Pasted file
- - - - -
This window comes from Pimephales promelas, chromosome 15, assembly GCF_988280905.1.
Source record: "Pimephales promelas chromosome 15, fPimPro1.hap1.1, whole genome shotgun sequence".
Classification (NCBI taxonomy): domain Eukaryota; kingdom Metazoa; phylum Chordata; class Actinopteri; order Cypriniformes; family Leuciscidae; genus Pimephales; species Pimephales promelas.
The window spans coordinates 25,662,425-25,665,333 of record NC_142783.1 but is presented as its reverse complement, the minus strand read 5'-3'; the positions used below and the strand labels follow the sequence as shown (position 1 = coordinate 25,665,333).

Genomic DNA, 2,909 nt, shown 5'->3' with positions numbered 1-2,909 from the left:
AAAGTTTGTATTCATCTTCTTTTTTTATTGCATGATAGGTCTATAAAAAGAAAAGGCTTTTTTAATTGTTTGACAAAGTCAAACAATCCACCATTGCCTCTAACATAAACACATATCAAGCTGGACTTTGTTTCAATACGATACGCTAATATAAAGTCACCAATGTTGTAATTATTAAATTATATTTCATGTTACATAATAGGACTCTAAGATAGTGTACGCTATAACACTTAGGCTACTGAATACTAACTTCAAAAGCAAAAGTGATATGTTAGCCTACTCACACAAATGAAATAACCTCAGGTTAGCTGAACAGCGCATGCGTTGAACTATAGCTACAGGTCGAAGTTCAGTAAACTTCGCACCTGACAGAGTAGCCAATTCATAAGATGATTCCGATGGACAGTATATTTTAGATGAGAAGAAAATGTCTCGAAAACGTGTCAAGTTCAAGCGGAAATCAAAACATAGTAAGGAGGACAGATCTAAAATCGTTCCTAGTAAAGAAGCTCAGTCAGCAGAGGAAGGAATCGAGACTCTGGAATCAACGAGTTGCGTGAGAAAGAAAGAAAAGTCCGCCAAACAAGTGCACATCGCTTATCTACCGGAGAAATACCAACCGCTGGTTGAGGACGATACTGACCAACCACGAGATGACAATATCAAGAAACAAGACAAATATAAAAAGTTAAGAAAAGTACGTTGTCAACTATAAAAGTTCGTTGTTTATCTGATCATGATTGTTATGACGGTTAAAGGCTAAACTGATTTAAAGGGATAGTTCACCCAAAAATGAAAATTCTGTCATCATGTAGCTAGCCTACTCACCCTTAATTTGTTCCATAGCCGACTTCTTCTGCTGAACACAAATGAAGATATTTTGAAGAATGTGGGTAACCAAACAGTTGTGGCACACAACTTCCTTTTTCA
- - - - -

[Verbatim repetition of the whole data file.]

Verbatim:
This window comes from Pimephales promelas, chromosome 15, assembly GCF_988280905.1.
Source record: "Pimephales promelas chromosome 15, fPimPro1.hap1.1, whole genome shotgun sequence".
Classification (NCBI taxonomy): domain Eukaryota; kingdom Metazoa; phylum Chordata; class Actinopteri; order Cypriniformes; family Leuciscidae; genus Pimephales; species Pimephales promelas.
The window spans coordinates 25,662,425-25,665,333 of record NC_142783.1 but is presented as its reverse complement, the minus strand read 5'-3'; the positions used below and the strand labels follow the sequence as shown (position 1 = coordinate 25,665,333).

Genomic DNA, 2,909 nt, shown 5'->3' with positions numbered 1-2,909 from the left:
AAAGTTTGTATTCATCTTCTTTTTTTATTGCATGATAGGTCTATAAAAAGAAAAGGCTTTTTTAATTGTTTGACAAAGTCAAACAATCCACCATTGCCTCTAACATAAACACATATCAAGCTGGACTTTGTTTCAATACGATACGCTAATATAAAGTCACCAATGTTGTAATTATTAAATTATATTTCATGTTACATAATAGGACTCTAAGATAGTGTACGCTATAACACTTAGGCTACTGAATACTAACTTCAAAAGCAAAAGTGATATGTTAGCCTACTCACACAAATGAAATAACCTCAGGTTAGCTGAACAGCGCATGCGTTGAACTATAGCTACAGGTCGAAGTTCAGTAAACTTCGCACCTGACAGAGTAGCCAATTCATAAGATGATTCCGATGGACAGTATATTTTAGATGAGAAGAAAATGTCTCGAAAACGTGTCAAGTTCAAGCGGAAATCAAAACATAGTAAGGAGGACAGATCTAAAATCGTTCCTAGTAAAGAAGCTCAGTCAGCAGAGGAAGGAATCGAGACTCTGGAATCAACGAGTTGCGTGAGAAAGAAAGAAAAGTCCGCCAAACAAGTGCACATCGCTTATCTACCGGAGAAATACCAACCGCTGGTTGAGGACGATACTGACCAACCACGAGATGACAATATCAAGAAACAAGACAAATATAAAAAGTTAAGAAAAGTACGTTGTCAACTATAAAAGTTCGTTGTTTATCTGATCATGATTGTTATGACGGTTAAAGGCTAAACTGATTTAAAGGGATAGTTCACCCAAAAATGAAAATTCTGTCATCATGTAGCTAGCCTACTCACCCTTAATTTGTTCCATAGCCGACTTCTTCTGCTGAACACAAATGAAGATATTTTGAAGAATGTGGGTAACCAAACAGTTGTGGCACACAACTTCCTTTTTCA